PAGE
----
How does any of this pass for authentic engagement that reflects authentic brand relationships? The better question is how can this sort of vapid, pandering "engagement" build brands? Are you encouraged to check out a brand, research its products or consider a purchase because one of your friends announced he or she is on "team Peanut Butter" by liking a post by GE Appliances? "OMG, my friend is on team Peanut Butter--I should buy a GE refrigerator," said no one ever.
Social media was supposed to strip away the meaningless clutter of the mass media era, exposing true brand affinity and advocacy; instead, social media marketing strategies have encouraged brands to post any meaningless thing in pursuit of a comment, like or share. The irony is that none of this actually helps brands--just as inauthentic fans cannot create authentic engagement, neither can inauthentic engagement build authentic brand value. Asking people to spell your brand name one letter a time or share your picture of a vegetable on a unicorn doesn't spark awareness, consideration, preference or usage.
For example, Einstein's freebie giveaway garnered hundreds of thousands of bought fans, but it did not prevent the company from stumbling. Today the brand has three quarters of a million fans and just 500 people "talking about" them. Moreover, six months after the Facebook stunt, Einstein reported disappointing revenue with same-store sales down more than a percent, and two years later, the company had the lowest earnings growth in its industry. So many "fans," so few fans.
For another example, Blackberry can get tens of thousands of people to type the letter "B" in a reply, but it cannot successfully launch the phone it desperately needs to succeed. In the United States, the new Z10 phone "started poorly and weakened significantly" after that. Look at its Facebook page, and Blackberry looks like a winner with 26 million fans; look at its stock performance, and you will see a company that has lost almost 90% of its market cap since the advent of the social era.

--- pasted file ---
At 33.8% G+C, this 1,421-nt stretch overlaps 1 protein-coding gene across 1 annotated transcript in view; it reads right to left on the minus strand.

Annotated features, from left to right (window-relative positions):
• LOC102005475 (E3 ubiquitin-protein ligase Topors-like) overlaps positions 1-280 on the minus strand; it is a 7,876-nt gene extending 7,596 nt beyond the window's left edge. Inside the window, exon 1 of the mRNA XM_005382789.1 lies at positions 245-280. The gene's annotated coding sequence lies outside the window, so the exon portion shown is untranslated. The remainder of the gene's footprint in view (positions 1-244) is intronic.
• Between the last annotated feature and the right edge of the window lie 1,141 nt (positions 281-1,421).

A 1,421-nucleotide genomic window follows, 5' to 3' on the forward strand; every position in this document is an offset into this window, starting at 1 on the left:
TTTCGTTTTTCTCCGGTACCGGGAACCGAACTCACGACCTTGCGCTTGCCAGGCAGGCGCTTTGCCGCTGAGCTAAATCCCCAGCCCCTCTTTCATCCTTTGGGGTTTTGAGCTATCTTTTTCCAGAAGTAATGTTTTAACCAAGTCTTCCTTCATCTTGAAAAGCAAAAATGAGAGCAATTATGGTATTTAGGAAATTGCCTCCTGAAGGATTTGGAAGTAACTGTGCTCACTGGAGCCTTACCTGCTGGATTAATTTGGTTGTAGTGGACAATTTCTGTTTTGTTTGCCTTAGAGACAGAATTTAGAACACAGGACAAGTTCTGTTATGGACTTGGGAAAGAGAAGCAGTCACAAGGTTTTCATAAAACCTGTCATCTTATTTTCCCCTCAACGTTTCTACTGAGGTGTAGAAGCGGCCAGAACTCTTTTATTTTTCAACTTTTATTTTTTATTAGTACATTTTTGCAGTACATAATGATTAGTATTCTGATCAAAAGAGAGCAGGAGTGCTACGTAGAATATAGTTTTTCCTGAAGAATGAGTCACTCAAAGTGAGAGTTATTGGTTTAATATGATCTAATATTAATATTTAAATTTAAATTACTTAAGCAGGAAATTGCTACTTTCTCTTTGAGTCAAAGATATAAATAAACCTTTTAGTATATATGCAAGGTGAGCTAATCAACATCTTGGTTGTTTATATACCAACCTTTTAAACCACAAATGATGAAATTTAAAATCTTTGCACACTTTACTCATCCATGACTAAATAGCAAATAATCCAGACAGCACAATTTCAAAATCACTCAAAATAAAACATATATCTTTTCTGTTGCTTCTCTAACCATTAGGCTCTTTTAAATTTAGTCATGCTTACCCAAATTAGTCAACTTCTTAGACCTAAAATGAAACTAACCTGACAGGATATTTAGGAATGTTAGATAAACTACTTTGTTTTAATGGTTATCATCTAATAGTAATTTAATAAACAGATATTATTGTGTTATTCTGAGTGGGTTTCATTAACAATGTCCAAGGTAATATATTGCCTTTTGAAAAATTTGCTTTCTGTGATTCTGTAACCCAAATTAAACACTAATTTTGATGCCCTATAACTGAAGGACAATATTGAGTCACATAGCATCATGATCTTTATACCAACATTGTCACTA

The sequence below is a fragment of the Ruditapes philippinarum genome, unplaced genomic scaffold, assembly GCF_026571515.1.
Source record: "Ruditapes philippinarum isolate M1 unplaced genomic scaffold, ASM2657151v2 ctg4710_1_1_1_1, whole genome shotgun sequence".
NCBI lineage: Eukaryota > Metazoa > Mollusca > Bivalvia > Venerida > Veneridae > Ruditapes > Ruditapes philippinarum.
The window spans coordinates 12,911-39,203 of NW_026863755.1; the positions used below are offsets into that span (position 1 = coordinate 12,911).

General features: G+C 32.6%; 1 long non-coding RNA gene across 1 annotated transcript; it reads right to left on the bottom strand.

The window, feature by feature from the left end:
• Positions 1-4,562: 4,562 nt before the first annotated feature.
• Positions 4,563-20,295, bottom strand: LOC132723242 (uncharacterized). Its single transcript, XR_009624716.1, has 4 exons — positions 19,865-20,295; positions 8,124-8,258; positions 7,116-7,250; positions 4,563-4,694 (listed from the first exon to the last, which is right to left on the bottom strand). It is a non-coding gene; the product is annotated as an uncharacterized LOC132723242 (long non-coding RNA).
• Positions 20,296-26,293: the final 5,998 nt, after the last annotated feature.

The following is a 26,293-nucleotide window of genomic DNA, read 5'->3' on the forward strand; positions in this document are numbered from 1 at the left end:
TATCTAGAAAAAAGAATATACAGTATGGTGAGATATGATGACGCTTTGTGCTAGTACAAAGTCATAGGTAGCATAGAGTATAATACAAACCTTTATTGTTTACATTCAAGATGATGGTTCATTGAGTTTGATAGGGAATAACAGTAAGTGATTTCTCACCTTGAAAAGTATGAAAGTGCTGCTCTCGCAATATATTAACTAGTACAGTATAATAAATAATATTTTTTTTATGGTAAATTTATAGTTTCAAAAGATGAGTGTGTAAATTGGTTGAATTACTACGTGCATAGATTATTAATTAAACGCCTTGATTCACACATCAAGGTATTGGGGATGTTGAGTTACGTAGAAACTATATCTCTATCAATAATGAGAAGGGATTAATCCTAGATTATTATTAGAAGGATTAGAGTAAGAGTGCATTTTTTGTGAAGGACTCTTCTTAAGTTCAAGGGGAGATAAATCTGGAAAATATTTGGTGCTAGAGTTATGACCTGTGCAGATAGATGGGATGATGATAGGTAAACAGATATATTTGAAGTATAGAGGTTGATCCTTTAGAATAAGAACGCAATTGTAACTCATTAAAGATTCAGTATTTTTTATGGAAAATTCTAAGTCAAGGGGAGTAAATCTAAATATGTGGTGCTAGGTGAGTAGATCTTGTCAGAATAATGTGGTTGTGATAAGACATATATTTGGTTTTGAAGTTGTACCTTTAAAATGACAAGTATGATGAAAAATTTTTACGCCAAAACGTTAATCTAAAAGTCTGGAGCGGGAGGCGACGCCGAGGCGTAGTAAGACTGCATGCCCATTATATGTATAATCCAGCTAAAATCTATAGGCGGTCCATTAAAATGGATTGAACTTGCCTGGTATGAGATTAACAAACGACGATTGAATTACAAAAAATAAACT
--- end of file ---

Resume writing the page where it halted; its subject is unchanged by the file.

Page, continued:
It turns out that, much like in every other marketing channel, it is possible to buy impressions but you cannot buy success in social media. Authenticity is not dead, you just have to look a little harder to find it in social media nowadays. You can find authenticity:
- On Ford's Facebook page: Every post on brand. Every engagement focused on customers and enthusiasts. Not a single attempt to trick people in liking a post if they love tires or share a post if they think rear view mirrors are the bomb. Ford is a brand that conveys passion, focus, respect for customers and confidence in social media, and as a result, social media is credited with helping to build the brand and successfully launch products.
- On Home Depot's Facebook page--and on its community, its blog, or the many online forums in which it participates: Home Depot has earned praise and enhanced its business by putting its greatest asset--its experienced employees--to work answering consumer questions in the social networks where consumers are. The company does not dictate either the dialog or where consumers should interact with Home Depot but deploys resources and responds to consumer questions in the channels where customers are active.
- On the Duck Tape Facebook page: While the brand's 14,000 people "talking about" is disappointing given its fan count (of five million), you still have to hand it to a brand of adhesive tape for getting 14,000 people talking. I frequently hear from people who feel their brands have little interesting to say, and Duck Tape shows how creativity and crowdsourced ideas can help even a boring brand earn authentic engagement.
- On the USAA Facebook page: My former employer continues to demonstrate how to mix highly-engaging content with serious information to educate consumers and build brand loyalty. The brand is not beyond posting a photo of smiling child wearing fatigues to celebrate the Month of the Military Child (and earning 10,000 likes for doing so), but other posts in the days before and after help fans learn how to switch accounts to USAA, furnish education on financial planning for a PCS (Permanent Change of Station in military speak) and address questions on flood insurance.
It may be the exception and not the rule, but there are brands behaving authentically in social media. They collect the right fans, spark worthwhile dialog and--most importantly--authentically build business value in social media. They are not the brands that get a million fans in 24 hours, nor are they the ones pandering for likes and shares.
The brands that succeed in social media do not take short cuts; they put their nose to the grindstone, focus on their customers and build their social footprints slowly but steadily. Authenticity cannot be bought, nor is it earned with a click of the "like" button. Authentic relationships and authentic conversations matter, and those are still earned the old-fashioned way--with care, shared values and hard work.